Luther Young, Jr. (he/him) is a Ph.D. candidate in sociology at The Ohio State University who studies the intersections of race, gender, sexuality, and religion. In particular, his current research investigates the causes and effects of homophobia in predominantly black churches. In addition to his research, Luther is an ordained minister, youth advocate, and author of children’s religious materials. He sits on the board of directors for two international faith-based LGBTQ+ organizations and is involved with various councils, committees, and community organizations dedicated to anti-racism, justice, and equity.
Race, Class and Gender
HIV/AIDS and Sexual Health
M.A. in Sociology, The Ohio State University
M.Div., Vanderbilt University
B.S. in Audio Engineering Technology, Belmont University
“To Condemn or Not to Condemn: Perceived Climates Concerning Sexual Orientation in Black Churches”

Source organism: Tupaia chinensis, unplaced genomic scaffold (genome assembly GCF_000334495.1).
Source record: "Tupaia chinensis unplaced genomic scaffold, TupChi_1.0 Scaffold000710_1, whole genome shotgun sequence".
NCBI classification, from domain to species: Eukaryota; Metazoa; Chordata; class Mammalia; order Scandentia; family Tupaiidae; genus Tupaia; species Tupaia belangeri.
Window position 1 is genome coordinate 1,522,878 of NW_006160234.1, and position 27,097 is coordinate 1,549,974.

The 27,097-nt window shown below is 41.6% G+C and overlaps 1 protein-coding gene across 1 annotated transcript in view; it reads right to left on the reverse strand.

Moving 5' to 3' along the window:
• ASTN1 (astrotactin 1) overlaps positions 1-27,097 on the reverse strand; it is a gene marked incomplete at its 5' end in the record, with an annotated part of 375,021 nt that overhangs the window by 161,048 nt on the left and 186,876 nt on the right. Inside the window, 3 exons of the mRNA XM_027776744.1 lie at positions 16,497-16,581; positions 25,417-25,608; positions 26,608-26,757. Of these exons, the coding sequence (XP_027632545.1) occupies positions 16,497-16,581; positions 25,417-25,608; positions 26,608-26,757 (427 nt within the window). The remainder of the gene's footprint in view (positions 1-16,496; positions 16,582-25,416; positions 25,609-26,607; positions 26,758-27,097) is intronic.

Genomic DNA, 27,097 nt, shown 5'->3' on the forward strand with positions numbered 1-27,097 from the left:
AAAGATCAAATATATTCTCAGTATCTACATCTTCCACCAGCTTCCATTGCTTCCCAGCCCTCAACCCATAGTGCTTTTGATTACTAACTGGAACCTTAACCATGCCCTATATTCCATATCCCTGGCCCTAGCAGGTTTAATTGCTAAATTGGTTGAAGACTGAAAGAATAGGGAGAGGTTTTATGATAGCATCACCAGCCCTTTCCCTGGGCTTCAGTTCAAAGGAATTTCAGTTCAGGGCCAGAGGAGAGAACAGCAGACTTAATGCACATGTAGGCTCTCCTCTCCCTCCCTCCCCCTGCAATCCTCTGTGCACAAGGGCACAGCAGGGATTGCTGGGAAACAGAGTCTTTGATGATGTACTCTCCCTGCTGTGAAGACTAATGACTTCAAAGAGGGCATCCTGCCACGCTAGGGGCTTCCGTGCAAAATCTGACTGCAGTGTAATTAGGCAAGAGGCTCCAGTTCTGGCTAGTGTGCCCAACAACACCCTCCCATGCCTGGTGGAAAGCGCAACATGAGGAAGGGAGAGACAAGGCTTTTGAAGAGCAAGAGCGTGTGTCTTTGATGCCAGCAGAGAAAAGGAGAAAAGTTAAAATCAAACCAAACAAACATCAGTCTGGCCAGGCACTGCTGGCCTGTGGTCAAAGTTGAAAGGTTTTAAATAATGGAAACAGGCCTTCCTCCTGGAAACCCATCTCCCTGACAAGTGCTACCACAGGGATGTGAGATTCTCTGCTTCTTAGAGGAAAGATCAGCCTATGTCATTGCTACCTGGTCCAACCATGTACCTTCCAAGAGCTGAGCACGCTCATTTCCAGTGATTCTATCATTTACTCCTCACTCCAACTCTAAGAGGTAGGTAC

Abstract: Although the United States is becoming more accepting of lesbian, gay, bisexual, and queer (LGBQ) identities, black people are still more likely than the general population to disapprove of non-heterosexuality. Previous research points to the conservative views of the Black Church as a potential explanation for this disparity, but few studies have considered the diversity of perspectives within the Black Church. Drawing upon in-depth interviews with black Christians, this article examines how black congregants experience their churches’ climates concerning sexual orientation. Findings suggest that black congregations tend to foster climates that are not affirming of non-heterosexuality; however, they vary in how they demonstrate non-affirmation. Furthermore, the study finds considerable differences in how congregants perceive and make sense of their perceived church climates concerning non-heterosexuality. These results suggest that the Black Church is not monolithic in its stance concerning sexuality and have implications for efforts to promote LGBQ inclusion within congregations.